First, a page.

Projected coexistence

As the Bilingual School readies to open at its new campus, will area residents' concerns be allayed?

bilingual school 224.88 (photo credit: Courtesy)
bilingual school 224.88
(photo credit: Courtesy)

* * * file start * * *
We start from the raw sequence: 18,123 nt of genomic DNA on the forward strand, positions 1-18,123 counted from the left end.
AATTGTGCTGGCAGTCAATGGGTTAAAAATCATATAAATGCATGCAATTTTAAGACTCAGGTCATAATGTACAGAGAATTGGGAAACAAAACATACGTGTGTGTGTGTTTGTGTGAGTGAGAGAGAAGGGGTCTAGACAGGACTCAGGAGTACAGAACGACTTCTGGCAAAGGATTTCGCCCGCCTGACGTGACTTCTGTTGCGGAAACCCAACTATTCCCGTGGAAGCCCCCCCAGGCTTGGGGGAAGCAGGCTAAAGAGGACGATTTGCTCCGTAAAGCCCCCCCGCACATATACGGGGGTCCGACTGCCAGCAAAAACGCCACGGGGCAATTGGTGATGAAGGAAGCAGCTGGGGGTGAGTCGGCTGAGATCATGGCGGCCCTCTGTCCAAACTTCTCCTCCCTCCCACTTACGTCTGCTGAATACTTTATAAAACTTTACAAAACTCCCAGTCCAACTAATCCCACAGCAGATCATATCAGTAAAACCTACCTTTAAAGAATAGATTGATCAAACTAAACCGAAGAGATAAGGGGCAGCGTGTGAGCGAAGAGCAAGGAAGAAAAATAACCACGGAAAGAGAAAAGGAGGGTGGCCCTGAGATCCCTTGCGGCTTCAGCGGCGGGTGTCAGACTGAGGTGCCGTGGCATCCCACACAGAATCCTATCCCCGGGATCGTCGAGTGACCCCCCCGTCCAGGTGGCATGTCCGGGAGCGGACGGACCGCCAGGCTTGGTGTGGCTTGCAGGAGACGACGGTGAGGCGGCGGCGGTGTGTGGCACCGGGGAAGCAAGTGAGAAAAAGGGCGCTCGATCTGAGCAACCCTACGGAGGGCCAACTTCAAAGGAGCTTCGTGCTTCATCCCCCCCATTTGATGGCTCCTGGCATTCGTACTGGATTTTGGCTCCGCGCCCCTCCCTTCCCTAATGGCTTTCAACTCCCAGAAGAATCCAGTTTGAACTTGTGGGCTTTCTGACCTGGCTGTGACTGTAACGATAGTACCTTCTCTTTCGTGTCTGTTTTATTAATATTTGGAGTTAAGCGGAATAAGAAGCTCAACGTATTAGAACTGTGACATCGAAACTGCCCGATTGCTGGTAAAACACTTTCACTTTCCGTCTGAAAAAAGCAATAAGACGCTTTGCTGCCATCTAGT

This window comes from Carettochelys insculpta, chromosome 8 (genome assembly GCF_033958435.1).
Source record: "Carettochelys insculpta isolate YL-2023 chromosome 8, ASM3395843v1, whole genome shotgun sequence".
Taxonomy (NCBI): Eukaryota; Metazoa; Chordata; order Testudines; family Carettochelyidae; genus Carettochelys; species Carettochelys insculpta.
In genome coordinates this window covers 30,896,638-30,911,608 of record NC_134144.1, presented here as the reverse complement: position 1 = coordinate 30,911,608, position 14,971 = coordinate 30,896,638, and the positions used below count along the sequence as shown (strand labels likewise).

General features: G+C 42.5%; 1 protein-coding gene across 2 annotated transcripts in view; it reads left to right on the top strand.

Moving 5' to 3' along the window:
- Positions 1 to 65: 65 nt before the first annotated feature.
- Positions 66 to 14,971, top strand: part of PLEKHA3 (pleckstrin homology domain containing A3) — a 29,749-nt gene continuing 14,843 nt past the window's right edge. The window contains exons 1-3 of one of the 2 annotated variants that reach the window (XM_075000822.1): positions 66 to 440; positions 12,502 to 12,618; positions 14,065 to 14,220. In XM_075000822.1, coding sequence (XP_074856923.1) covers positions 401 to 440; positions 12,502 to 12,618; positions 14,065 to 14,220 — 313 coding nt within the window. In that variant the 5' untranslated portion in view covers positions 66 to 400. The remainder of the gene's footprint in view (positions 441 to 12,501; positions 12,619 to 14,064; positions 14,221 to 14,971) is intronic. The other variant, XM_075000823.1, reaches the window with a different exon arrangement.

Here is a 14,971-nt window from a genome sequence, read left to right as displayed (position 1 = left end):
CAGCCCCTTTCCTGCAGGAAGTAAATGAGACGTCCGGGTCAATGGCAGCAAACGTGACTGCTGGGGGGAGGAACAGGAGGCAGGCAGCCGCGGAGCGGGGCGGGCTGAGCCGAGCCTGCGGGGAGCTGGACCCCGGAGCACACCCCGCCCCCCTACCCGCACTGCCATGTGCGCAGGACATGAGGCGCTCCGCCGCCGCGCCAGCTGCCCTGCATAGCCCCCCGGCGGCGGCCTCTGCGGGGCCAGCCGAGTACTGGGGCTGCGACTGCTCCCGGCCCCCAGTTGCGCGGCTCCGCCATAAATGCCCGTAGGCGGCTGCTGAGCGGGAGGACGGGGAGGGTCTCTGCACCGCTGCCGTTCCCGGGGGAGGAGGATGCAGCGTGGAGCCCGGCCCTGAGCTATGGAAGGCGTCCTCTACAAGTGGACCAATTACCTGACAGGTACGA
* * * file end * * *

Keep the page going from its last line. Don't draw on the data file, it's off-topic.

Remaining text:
'It is a flower in a bleeding, fighting city," says Alla Hattib, co-principal of the Max Rayne Hand in Hand School for Bilingual Education, of his school's new campus at the junction of the Pat and Beit Safafa neighborhoods. "It is the biggest [coexistence] project that succeeded in bringing 400 Jews and Arabs to grow up and live together," says Hattib. But coexistence may take on a whole new meaning for the school, as locals have voiced concern about the impending changes the new campus will pose to their neighborhood. Funded by Hand in Hand, a non-profit organization promoting coexistence of Jews and Arabs, the Max Rayne School is the biggest of the three Jewish-Arab schools in Israel. Popularly known as the Bilingual School, it is administered by two principals, one Jewish and one Arab, and the classes are team-taught by both a Jewish and Arab teacher. "By the end of second grade the students speak both Hebrew and Arabic fluently, and know the Hebrew and Arab alphabets," says Hattib. The school opened in 1998 with 25 kindergarten students. Two years later, the Education Ministry officially recognized the school, which expects this year to enroll a minimum of 410 students, pre-kindergarten through ninth grade. Students are an even mix of males and females, Arabs and Jews, and the school's Arab population is 20 to 30 percent Christian. Until the third grade, Muslim, Jewish and Christian students study religion together. Starting in the fourth grade they separate, but share their religious insights in monthly meetings. Consisting of a gym, kindergarten, classrooms and auditoriums, the new campus is like a miniature town with many paths and a courtyard at its center. It is named after the recently deceased Jewish businessman Lord Max Rayne, whose foundation's generous donation enabled completion of the nearly $11 million campus. "The school currently runs in temporary accommodations in the former Denmark School Campus and in a few weeks will move to its new and permanent dwelling in the Pat neighborhood," says Jerusalem Municipality spokesman Gideon Schmerling. According to a Max Rayne school administrator, the students will move into the new campus in October, after the High Holidays . Neighbors of the new campus are not as excited as Hand in Hand about the school's opening. "The entrance to my house is three meters from the school's entrance," says Yehoshua Chacham. "I don't need to explain to you what it is every morning to have 400 kids next to you. "They want to take our apartments' parking lot, with 40 spaces for 32 families, during the school day. Well, what about those who are unemployed? What happens when there are parent-teacher conferences?" Chacham adds, "The roads are already packed with drivers going from east to west Jerusalem through Pat, and now tens of more cars will need to pass here every day." Chacham is not alone in his concerns on the matter. Together with the Pat Neighborhood Council, he has sent four letters to Mayor Uri Lupolianski, suggesting the creation of an alternative entrance to the school from the Gilo neighborhood highway (Rehov Dov Yosef). With a parking lot at the end, an alternative road would eliminate noise as well as congestion . Pat Neighborhood Council head Chaim Gershon says he spoke to the Jerusalem Foundation, which is in charge of the construction of the building, but "we have not yet heard of any plans to build a parking lot or access road." If the council does not get an answer soon, warn Gershon and Chacham, it will resort to other means of protest, like staging demonstrations or even blocking the school's entrance. "The fund met with representatives of the neighborhood," says Jerusalem Foundation spokeswoman Liat Rosner, "and among other matters, discussed the issue of parking and access to the school. The fund promised to act together with the municipality's Traffic Department to improve the accessibility to the school." "The question is what is the Traffic Department going to do," Rosner adds, explaining that the foundation was willing to sponsor an access road. Schmerling, however, says an access road is not possible. "The lot on which the bilingual school is located does not border on Rehov Dov Yosef. Separating between it and Dov Yosef are the train tracks that are under the complete responsibility of Israel Railways and there is no possibility to cross it with a new road." In addition, he says, "We do not see any traffic problems in the place except for the congestion conditions that exist in every school in times of drop off and pick up. Even if from a statutory point of view there was an option for arranging an entrance from the artery of Rehov Dov Yosef, the matter would not be advised from a traffic and safety perspective. "A connection from a major highway to a school is not desirable as long as a different option is available. As such, an extension will be built next to the school, and an additional parking lot will be arranged." Physical changes to the neighborhood aren't the only concern. Rabbi Shalom Dov Lifshitz, who heads the anti-missionary group Yad L'Achim, says that Pat is a religious neighborhood, and as such opposes the pluralistic school. "Build it in Rehavia. Build it in an Arab neighborhood," he says, adding, "The Arabs would not permit this." Lifshitz says the school will encourage intermarriage, and that its Jewish students are too young to study with Arabs - he advises waiting until college to encounter and understand Arabs. Such opposition, however, doesn't faze Hattib. "I understand that there was opposition in the beginning, but that it was mainly from a religious group, and from what I understand they were not from the area." Gershon adds, "The building is built now. What can one do?"